"The promise of HTML5's <video> tag was a simple one: to allow web pages to contain embedded video without the need for plugins. With the decision to remove support for the widespread H.264 codec from future versions of Chrome, Google has undermined this widely-anticipated feature. The company is claiming that it wants to support "open codecs" instead, and so from now on will support only two formats: its own WebM codec, and Theora.
"Net Application’s numbers for October show another loss for IE, down 0.39 points or 0.65% to 59.26%, the lowest number in, as far as we know, in at least 12 years. Firefox dropped as well, down to 22.82%, which is a 15 month low for Mozilla. The clear winner in October was Google, which saw its Chrome browser blow past the 8% barrier and landed at 8.47%, a gain of 0.49 points or 6.14% over September.
"Our readers enjoy our browser market share stories, but sometimes complain in the comments that we don't do enough to compare the actual browsers. We've therefore decided to do some performance tests for the top five browsers (stable and beta versions) on Windows. This is not meant to be an exhaustive performance rundown, as we have not tried every test in existence nor did we run them on every browser for Windows.
Prepare ship...prepare ship...for LUDICROUS SPEED!!!! The always innovative Google Team does it once again and pushes the speed boundaries of netsurfing up to 60 times faster with Chrome 7.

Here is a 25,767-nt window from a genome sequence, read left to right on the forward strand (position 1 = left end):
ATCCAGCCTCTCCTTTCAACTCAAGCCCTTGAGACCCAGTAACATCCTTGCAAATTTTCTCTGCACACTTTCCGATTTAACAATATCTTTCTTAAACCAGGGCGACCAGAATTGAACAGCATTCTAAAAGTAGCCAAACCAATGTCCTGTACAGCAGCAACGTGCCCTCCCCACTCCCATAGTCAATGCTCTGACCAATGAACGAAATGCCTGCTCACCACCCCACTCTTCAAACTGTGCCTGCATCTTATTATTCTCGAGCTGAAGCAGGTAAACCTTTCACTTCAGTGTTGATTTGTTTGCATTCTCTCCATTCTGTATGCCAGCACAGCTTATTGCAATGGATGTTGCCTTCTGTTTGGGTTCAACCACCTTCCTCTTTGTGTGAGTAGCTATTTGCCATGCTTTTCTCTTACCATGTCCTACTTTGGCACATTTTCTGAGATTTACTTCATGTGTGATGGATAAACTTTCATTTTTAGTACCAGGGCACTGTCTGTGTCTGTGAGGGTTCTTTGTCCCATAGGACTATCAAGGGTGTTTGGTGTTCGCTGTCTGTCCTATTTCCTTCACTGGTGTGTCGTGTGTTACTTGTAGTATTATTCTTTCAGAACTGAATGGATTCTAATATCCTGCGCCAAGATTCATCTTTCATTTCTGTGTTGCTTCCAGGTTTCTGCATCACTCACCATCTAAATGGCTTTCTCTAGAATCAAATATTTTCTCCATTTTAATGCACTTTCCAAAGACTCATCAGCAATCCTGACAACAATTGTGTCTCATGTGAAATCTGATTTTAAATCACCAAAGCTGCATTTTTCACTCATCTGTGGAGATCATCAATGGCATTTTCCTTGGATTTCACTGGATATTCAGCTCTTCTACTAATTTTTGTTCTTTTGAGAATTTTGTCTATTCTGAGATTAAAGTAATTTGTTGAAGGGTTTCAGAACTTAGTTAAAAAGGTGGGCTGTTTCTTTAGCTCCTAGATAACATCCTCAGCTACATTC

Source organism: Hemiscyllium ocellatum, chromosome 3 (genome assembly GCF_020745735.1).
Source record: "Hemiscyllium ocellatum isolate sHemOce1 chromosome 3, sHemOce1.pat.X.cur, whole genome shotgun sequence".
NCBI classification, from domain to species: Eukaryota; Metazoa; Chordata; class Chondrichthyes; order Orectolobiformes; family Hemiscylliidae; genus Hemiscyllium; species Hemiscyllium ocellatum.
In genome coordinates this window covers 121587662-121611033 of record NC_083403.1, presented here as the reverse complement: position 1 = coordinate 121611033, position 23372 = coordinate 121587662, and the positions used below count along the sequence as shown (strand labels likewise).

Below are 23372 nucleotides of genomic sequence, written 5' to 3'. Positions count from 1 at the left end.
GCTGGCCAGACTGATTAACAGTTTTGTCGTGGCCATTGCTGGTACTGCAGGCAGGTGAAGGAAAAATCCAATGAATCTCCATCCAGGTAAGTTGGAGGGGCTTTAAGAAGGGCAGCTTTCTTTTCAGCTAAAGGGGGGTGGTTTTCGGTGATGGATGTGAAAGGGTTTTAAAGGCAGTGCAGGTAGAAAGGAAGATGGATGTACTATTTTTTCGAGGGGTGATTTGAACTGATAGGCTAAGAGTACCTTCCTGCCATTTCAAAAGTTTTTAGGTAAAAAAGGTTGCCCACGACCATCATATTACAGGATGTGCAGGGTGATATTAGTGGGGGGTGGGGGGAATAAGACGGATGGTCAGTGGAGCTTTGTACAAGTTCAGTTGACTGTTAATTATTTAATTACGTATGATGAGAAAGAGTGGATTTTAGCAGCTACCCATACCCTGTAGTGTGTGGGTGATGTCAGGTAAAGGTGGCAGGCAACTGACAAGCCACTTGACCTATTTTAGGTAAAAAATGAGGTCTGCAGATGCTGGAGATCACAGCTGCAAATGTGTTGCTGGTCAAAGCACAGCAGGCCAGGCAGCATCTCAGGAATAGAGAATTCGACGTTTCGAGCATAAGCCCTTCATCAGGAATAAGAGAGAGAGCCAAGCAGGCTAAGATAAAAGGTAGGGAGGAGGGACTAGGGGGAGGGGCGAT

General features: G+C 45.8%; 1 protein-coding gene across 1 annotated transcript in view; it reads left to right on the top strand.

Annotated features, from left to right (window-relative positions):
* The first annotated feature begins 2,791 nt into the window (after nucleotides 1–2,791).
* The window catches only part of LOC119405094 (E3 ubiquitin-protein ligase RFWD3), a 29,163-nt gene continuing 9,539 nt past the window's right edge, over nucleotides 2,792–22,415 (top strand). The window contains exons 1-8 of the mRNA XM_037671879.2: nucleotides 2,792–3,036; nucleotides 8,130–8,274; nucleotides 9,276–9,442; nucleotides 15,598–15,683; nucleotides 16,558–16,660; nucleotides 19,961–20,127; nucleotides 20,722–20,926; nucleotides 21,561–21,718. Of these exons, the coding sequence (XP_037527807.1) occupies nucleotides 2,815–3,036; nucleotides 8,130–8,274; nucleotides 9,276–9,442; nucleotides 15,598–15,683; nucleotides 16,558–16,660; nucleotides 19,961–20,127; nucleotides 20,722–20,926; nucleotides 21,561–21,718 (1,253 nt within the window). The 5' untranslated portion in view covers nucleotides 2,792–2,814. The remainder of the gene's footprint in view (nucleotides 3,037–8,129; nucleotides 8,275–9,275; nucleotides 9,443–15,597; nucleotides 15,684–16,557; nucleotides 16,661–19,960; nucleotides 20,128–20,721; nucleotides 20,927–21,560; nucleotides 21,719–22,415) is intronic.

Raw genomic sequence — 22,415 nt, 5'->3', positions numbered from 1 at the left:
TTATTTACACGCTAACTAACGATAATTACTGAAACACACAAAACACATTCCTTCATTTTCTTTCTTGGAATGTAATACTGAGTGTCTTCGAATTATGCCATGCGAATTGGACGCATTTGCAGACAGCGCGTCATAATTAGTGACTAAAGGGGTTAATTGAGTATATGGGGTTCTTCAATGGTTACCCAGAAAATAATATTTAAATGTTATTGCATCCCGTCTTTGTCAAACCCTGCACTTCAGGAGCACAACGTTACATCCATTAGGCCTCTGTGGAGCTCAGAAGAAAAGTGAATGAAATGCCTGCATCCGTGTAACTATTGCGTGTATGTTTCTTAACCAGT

Still waiting on JägerMonkey...
"We were able to test Firefox 4.0 Beta 5 performance on a 13-inch Macbook running OS X 10.6.4 with an Intel Core 2 Duo 1.83GHz CPU and 2GB DDR2 667MHz memory. Unfortunately, the browser is doing worse than it has in previous benchmarks, and it still faces a tough uphill performance challenge in order to catch up to the likes of Google Chrome 6 Beta and Safari 5.0.2." | more
"Google on Wednesday released Chrome 6.0.472.33 to its Beta Channel for Mac, Linux, and Windows.
The new beta version introduces a streamlined user interface, with a more refined upper toolbar and Omnibox, and options gathered into a single menu. These changes have been available on the Developer Channel since June.
The updated Chrome beta also adds a capability seen in other browsers called Autofill, which fills in Web forms automatically with commonly entered data fields such as name, address, phone number, and credit card number.
Today’s new beta release incorporates one of Chrome’s most significant speed and performance increases to date, with 30% and 35% improvement on the V8 and SunSpider benchmarks over the previous beta channel release. In fact, looking back in time, Chrome’s performance has improved by as much as 213% and 305% on these two benchmarks since our very first beta.
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